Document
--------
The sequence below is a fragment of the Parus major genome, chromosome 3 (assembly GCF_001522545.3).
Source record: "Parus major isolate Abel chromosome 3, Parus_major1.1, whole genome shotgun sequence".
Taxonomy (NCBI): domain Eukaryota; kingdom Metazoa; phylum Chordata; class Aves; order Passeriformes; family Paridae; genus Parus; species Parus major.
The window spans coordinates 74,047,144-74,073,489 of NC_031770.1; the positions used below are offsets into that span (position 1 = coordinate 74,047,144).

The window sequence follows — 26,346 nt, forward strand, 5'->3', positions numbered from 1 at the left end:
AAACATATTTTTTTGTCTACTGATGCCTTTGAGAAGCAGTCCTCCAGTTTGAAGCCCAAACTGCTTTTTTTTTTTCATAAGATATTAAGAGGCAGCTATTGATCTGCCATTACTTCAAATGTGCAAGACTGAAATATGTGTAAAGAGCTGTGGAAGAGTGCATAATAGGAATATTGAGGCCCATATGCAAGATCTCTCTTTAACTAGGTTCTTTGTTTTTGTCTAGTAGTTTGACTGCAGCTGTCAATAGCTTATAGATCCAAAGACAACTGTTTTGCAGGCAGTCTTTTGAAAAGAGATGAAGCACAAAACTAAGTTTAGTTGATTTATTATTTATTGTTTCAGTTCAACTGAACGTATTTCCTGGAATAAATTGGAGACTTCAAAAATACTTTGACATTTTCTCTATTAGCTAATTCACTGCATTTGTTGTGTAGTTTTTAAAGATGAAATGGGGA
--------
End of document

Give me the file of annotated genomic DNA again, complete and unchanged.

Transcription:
The sequence below is a fragment of the Parus major genome, chromosome 3 (assembly GCF_001522545.3).
Source record: "Parus major isolate Abel chromosome 3, Parus_major1.1, whole genome shotgun sequence".
Taxonomy (NCBI): domain Eukaryota; kingdom Metazoa; phylum Chordata; class Aves; order Passeriformes; family Paridae; genus Parus; species Parus major.
The window spans coordinates 74,047,144-74,073,489 of NC_031770.1; the positions used below are offsets into that span (position 1 = coordinate 74,047,144).

The window sequence follows — 26,346 nt, forward strand, 5'->3', positions numbered from 1 at the left end:
AAACATATTTTTTTGTCTACTGATGCCTTTGAGAAGCAGTCCTCCAGTTTGAAGCCCAAACTGCTTTTTTTTTTTCATAAGATATTAAGAGGCAGCTATTGATCTGCCATTACTTCAAATGTGCAAGACTGAAATATGTGTAAAGAGCTGTGGAAGAGTGCATAATAGGAATATTGAGGCCCATATGCAAGATCTCTCTTTAACTAGGTTCTTTGTTTTTGTCTAGTAGTTTGACTGCAGCTGTCAATAGCTTATAGATCCAAAGACAACTGTTTTGCAGGCAGTCTTTTGAAAAGAGATGAAGCACAAAACTAAGTTTAGTTGATTTATTATTTATTGTTTCAGTTCAACTGAACGTATTTCCTGGAATAAATTGGAGACTTCAAAAATACTTTGACATTTTCTCTATTAGCTAATTCACTGCATTTGTTGTGTAGTTTTTAAAGATGAAATGGGGA